I began to cry. I cried as if a dam were breaking and it hit me that to fully recover from this surgery, I had to let go of this idea in my head that just because a part of me is on mandated rest, I needed to activate, full throttle, all of my other abilities, specifically my mind, to compensate.
No one is asking this of me, so why am I asking this of myself?
My wonderful husband pulled me close and told me not to worry.
“Everything is going to be o.k.!”
He also reminded me that I’ve been through a lot in the past three years and that it was perfectly fine for me to check out of the “agenda in my mind” while I recover.
Life would go on whether we painted the interior of the house, had dirty windows or an overgrown tree. He’s right.
I need to figure out a better way to push the pause button in my mind completely. I need to give myself the gift of healing not only physically, but mentally, emotionally and in all ways that matter.
Well, I’d like to say that I cancelled all of the honey-do projects, but I didn’t. The window cleaners have come and gone. The tree trimmer is scheduled to show up on Friday and as I write this, I’ve been sealed in my office by plastic and painter’s tape. The painters assured me they would let me out in five to seven minutes after they get the ceiling outside of my office painted.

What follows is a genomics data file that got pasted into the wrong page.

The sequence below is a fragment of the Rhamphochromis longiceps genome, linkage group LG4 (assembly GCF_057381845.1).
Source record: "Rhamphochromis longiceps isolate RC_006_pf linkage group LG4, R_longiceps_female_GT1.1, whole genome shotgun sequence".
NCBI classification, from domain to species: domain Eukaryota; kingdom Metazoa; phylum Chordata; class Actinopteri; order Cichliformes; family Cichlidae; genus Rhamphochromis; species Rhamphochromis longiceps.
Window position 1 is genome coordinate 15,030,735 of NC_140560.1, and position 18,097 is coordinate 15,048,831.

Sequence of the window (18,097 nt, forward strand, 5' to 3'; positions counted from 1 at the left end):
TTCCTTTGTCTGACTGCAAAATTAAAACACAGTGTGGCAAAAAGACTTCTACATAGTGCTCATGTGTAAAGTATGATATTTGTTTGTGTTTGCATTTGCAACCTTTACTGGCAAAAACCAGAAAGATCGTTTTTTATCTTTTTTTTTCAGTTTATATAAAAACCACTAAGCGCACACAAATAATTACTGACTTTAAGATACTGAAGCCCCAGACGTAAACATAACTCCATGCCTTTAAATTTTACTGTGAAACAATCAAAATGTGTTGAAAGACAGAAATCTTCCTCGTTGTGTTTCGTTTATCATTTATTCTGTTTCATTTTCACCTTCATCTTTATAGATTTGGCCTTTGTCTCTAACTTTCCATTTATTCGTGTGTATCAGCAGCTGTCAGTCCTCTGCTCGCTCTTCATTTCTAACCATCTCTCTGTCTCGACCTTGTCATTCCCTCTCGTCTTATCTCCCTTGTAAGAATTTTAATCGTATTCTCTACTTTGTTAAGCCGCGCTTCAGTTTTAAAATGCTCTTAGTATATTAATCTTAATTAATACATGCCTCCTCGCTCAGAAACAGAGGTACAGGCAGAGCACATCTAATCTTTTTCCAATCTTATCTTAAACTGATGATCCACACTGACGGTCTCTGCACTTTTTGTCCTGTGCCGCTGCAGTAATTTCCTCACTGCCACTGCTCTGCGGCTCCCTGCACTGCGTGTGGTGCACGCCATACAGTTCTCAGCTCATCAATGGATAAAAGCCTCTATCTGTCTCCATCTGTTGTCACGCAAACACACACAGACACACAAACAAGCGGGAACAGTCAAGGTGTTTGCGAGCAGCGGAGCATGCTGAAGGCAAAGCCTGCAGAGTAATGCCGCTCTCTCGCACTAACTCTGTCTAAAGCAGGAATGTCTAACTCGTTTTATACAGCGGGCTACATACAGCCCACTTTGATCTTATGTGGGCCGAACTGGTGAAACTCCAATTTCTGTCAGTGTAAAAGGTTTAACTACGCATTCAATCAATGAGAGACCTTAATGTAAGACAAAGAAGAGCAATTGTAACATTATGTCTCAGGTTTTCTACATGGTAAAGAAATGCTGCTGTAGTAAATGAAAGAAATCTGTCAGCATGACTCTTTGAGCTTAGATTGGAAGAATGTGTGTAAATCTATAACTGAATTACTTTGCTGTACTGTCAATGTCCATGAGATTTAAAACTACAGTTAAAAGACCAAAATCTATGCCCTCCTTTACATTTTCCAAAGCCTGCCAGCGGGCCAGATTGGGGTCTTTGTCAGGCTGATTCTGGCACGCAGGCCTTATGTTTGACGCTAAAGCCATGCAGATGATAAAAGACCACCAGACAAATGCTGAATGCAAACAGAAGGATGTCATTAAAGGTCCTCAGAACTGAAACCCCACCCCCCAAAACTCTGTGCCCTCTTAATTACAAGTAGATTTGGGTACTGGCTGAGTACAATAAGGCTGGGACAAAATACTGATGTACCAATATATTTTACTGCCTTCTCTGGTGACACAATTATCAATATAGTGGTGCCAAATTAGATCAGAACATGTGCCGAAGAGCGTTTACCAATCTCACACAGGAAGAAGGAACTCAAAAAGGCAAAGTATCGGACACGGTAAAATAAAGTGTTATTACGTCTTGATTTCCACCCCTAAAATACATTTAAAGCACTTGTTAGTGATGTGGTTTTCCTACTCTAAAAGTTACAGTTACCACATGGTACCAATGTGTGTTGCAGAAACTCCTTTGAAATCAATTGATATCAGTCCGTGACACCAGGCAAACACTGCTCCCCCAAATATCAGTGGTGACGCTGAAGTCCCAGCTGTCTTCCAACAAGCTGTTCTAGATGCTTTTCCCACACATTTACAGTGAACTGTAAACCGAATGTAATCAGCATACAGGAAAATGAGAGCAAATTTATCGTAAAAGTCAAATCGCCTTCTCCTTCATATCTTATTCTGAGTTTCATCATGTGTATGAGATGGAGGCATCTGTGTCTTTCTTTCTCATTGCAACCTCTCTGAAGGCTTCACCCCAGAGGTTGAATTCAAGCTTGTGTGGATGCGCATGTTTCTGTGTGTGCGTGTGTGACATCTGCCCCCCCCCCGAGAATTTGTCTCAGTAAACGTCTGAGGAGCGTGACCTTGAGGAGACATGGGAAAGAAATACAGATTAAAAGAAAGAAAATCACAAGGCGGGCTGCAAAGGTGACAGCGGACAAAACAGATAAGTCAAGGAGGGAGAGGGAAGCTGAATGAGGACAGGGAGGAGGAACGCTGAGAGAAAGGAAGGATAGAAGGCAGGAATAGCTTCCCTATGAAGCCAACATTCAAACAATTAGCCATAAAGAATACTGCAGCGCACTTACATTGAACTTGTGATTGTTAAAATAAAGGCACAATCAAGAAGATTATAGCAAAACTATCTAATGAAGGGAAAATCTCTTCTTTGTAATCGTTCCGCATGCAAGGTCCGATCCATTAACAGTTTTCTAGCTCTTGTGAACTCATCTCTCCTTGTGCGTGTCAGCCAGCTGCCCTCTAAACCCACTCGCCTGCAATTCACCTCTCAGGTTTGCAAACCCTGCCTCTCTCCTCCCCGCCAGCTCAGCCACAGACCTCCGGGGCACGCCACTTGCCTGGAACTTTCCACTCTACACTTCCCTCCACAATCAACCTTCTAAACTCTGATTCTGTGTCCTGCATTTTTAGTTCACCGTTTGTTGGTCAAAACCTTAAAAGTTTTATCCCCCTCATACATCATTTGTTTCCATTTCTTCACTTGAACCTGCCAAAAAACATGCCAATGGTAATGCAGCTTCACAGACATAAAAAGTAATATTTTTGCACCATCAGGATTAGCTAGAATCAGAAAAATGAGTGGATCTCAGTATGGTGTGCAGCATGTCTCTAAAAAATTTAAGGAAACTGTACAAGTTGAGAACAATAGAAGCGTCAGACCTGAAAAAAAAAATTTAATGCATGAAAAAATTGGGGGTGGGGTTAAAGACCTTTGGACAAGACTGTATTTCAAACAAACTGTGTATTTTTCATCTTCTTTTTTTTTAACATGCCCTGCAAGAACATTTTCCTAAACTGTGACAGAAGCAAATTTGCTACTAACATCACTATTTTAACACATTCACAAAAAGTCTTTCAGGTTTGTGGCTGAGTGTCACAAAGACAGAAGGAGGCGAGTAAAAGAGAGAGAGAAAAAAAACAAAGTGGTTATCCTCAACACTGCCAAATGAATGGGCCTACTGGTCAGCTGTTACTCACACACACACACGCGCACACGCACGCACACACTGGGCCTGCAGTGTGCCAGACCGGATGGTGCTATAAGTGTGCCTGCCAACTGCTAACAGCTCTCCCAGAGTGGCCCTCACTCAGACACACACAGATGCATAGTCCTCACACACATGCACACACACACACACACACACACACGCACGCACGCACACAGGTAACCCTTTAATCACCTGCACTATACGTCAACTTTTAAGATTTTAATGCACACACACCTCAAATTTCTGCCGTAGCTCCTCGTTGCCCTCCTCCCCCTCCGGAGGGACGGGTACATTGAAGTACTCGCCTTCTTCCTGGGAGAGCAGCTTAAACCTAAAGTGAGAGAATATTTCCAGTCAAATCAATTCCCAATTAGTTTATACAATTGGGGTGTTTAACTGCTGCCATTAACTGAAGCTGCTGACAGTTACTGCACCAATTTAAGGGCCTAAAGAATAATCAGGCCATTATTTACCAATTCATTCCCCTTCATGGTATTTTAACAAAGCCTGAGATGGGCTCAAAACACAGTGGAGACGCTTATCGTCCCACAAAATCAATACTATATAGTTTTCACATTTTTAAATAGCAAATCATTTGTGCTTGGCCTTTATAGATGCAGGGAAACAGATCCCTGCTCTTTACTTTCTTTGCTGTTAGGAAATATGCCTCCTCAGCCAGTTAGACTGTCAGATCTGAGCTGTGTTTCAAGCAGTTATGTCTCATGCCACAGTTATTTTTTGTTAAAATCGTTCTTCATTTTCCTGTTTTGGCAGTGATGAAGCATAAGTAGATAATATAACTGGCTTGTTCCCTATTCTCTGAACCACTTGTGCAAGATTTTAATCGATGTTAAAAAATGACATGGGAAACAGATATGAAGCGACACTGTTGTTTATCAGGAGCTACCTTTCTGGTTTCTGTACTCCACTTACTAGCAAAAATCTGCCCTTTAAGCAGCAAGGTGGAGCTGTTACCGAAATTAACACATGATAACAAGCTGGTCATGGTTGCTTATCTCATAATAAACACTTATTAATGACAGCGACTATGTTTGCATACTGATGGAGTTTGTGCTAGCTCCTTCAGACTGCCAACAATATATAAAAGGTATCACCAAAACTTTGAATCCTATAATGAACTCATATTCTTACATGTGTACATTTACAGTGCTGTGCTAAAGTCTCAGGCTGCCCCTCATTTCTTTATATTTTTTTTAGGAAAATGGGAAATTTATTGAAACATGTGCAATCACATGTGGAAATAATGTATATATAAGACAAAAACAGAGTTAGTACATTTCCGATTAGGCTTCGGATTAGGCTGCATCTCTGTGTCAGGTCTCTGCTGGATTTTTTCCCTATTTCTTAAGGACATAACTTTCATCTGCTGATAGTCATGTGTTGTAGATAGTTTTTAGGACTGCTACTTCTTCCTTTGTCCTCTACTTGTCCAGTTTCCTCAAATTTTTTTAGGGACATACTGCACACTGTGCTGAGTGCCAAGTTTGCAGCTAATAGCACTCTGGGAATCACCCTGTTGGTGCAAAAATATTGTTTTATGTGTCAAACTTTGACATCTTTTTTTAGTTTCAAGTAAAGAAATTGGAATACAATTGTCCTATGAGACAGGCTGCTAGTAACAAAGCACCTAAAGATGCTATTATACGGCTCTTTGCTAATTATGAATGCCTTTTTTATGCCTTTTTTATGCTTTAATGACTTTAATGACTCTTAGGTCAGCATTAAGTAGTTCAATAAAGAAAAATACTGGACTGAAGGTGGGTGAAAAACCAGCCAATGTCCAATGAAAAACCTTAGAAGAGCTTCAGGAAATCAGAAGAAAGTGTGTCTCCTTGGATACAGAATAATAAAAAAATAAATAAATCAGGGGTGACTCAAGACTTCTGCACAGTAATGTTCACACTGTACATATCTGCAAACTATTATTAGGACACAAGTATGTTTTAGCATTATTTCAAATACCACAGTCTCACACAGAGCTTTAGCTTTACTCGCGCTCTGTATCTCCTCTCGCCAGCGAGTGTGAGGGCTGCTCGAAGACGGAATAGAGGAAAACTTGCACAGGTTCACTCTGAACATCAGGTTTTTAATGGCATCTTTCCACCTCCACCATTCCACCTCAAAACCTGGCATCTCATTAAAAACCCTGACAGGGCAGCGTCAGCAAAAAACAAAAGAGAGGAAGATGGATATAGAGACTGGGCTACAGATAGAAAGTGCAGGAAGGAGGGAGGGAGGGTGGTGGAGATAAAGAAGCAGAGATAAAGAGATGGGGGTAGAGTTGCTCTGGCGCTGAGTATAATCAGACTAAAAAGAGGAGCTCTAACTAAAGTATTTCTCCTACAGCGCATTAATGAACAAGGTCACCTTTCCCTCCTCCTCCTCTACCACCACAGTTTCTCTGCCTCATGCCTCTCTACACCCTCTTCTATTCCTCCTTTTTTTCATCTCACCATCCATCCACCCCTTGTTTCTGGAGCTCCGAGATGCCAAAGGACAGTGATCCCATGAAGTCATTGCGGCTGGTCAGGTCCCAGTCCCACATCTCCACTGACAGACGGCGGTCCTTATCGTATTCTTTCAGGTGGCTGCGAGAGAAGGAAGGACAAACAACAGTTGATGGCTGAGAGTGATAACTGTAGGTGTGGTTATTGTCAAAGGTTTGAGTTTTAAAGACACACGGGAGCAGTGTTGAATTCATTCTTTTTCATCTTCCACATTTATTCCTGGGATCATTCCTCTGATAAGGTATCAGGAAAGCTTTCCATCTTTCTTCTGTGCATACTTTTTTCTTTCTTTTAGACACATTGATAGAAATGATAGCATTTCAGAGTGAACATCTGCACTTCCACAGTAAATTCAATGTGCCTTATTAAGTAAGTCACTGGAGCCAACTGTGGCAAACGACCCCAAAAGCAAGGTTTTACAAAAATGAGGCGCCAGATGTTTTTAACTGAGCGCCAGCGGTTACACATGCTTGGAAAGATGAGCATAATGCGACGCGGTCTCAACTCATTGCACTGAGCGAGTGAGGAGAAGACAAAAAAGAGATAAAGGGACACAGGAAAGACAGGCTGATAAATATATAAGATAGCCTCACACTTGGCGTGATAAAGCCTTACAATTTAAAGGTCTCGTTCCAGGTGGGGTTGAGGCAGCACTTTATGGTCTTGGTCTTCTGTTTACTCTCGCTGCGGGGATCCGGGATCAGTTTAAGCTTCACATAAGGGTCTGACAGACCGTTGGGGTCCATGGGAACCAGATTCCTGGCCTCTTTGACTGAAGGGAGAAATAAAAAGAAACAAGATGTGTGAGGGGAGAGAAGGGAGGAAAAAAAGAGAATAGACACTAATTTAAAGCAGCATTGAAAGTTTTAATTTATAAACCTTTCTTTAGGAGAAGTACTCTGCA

It’s now been 45 minutes!
Damn, I really do need to pull the plug in my mind, power off and embrace my faulty wiring, let life go on for a bit without my input. Then maybe, I’ll be able to say truthfully that I’ve finally mastered the art of “resting!”
“Hey Painters, it’s getting hot in here!”
“Guys…c’mon guys…anyone there???…Hello???”
All are Welcome to like and follow PositivelyAnne.
Heading into my second week, post bi-lateral breast implant “explant” surgery, I’ve discovered that recovery, whatever we are recovering from, in my case recovering from yet another major surgery associated with my breast cancer journey, takes an enormous amount of faith in an outcome that is at the mercy of a lot of things beyond our individual control.
For someone like me, who likes their life rather tidy and
orderly, it is a difficult thing to have to ride a roller coaster of pain,
emotions, and uncertainty in yet another surgical recovery, and it becomes even
more complicated when “doubt” creeps in to cast a shadow on what has, in
essence, been a text book recovery for me so far.
I want to talk about my “doubt” because it has little do with recovering from an actual surgical procedure. It’s more complex than that.
My “doubt” has never stemmed from a decision to have a
particular surgery, no matter the complications. Nor has my “doubt” ever been due to a lack of
trust in my surgical team’s competence.
I have been blessed with the best and brightest the medical community
has to offer in every single instance.
Lastly, and most importantly, my “doubt” has never been about a lack of
faith that God will help me or that He will put others in my life to help me. My eyes have been opened to the miracle of
God’s grace time and time again in each of my surgical journeys and in all
aspects of my life, so I don’t for a moment doubt God’s existence in my life.